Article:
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Hofstra contest will award $100,000 to veteran-owned startups

Veteran and entrepreneur Chris Holman, who is receiving

Veteran and entrepreneur Chris Holman, who is receiving business mentoring at Hofstra, says he plans to enter the contest. Credit: Barry Sloan

Hofstra University's Center for Entrepreneurship is calling for startup pitches from military veteran entrepreneurs nationwide in a competition offering a total of $100,000 in funding and services.

Applications for the Hofstra Veterans Venture Challenge (https://www.hofstra.edu/academics/entrepreneurship/veterans-venture-challenge.html) are due Feb. 29.

Chris Holman, a former Air Force staff sergeant who served in Afghanistan, has been getting coaching at the Center for Entrepreneurship's ideaHUb incubator on the Hofstra campus since January and said he plans to enter the competition.

He is building a Baldwin-based project and supply-chain management startup under the name SupplyIQ.

His business plan: Convince companies that they can lower their supply-chain costs by having SupplyIQ manage logistics.

"Why not outsource it?" Holman said. "They're able to reduce their overhead."

Holman said his ideaHUb mentor, Kevin Hesselbirg, the entrepreneur-in-residence at the Center, has helped him understand the "CEO's perspective and how I need to position myself."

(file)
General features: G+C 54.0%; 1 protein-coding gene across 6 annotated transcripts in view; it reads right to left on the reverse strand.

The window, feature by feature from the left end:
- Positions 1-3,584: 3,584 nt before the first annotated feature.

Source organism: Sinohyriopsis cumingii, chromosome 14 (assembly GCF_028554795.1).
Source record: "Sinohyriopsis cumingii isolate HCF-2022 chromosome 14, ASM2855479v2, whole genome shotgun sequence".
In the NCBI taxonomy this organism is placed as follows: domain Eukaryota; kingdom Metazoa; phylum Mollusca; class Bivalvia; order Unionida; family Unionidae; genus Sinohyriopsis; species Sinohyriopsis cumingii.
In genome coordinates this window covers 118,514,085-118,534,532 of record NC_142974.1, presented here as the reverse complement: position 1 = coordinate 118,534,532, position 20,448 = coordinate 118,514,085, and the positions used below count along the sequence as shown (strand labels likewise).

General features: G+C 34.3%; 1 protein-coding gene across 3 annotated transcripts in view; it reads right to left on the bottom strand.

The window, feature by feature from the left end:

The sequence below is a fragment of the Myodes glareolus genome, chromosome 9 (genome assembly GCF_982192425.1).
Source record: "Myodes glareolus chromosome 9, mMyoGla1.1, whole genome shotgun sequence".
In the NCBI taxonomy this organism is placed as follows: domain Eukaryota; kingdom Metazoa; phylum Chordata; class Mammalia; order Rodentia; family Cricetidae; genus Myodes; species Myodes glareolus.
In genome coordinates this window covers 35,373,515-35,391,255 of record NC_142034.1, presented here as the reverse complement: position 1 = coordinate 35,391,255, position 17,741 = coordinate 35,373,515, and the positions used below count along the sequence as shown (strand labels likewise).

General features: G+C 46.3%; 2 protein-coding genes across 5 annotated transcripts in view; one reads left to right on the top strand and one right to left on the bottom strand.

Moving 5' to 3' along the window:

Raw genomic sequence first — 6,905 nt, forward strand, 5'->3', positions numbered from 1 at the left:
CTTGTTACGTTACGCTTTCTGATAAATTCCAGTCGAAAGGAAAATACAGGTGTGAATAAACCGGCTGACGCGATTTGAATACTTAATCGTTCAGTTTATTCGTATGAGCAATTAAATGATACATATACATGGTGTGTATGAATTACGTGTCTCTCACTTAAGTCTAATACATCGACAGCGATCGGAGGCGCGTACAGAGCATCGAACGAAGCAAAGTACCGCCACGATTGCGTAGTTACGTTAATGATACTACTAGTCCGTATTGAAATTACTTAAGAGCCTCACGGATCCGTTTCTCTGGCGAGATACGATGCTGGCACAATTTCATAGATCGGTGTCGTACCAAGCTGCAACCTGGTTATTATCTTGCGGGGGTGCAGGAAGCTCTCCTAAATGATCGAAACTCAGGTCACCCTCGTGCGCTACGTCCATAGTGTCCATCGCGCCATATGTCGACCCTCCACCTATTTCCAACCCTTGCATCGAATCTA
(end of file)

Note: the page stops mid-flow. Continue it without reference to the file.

The contest is designed to help entrepreneurs who served in the military hone their business plans and cope with hurdles in securing financing, which are higher than for nonveterans, according to research by the Federal Reserve Bank of New York and the U.S. Small Business Administration.

The competition calls for 20 finalists to get entrepreneurship bootcamp training from June 14-19 on the Hofstra campus in Hempstead.

On June 19, the university will host a pitch competition for finalists with a first prize of $52,000, including $44,000 in seed funding and $8,000 in in-kind services. Second- and third-place finishes are worth $26,000 and $14,000 in funding and services, said Stacey I. Sikes, executive dean of entrepreneurship and business development at Hofstra.

The contest is open to the CEOs or "team leaders" of startup companies if they are military veterans, the spouses of veterans or members of Gold Star families -- families that lost a family member while he or she was serving.

To qualify, the company must be at least 50% veteran owned and have annual revenue under $250,000.

Hesselbirg, former CEO of The Gemini Companies, a provider of services for Wall Street that merged with Hauppauge-based Ultimus Fund Solutions LLC in February, said he approached Sikes about six months ago about creating a program for veterans.

"We realized how underserved the veterans' community was," said Hesselbirg, who is helping to fund the competition.

Sikes cited a November 2018 study by the Federal Reserve Bank of New York and the U.S. Small Business Administration that indicates that 60% of military-veteran entrepreneur credit applicants face "financing shortfalls" versus 52% of nonveteran-owned business applicants.

Approval rates from lenders were about 10% lower for veterans than nonveterans, according to the study.

The report found that possible causes include: issues with credit scores; failure to get needed help in completing loan applications, and smaller loan amounts sought by veterans.
 

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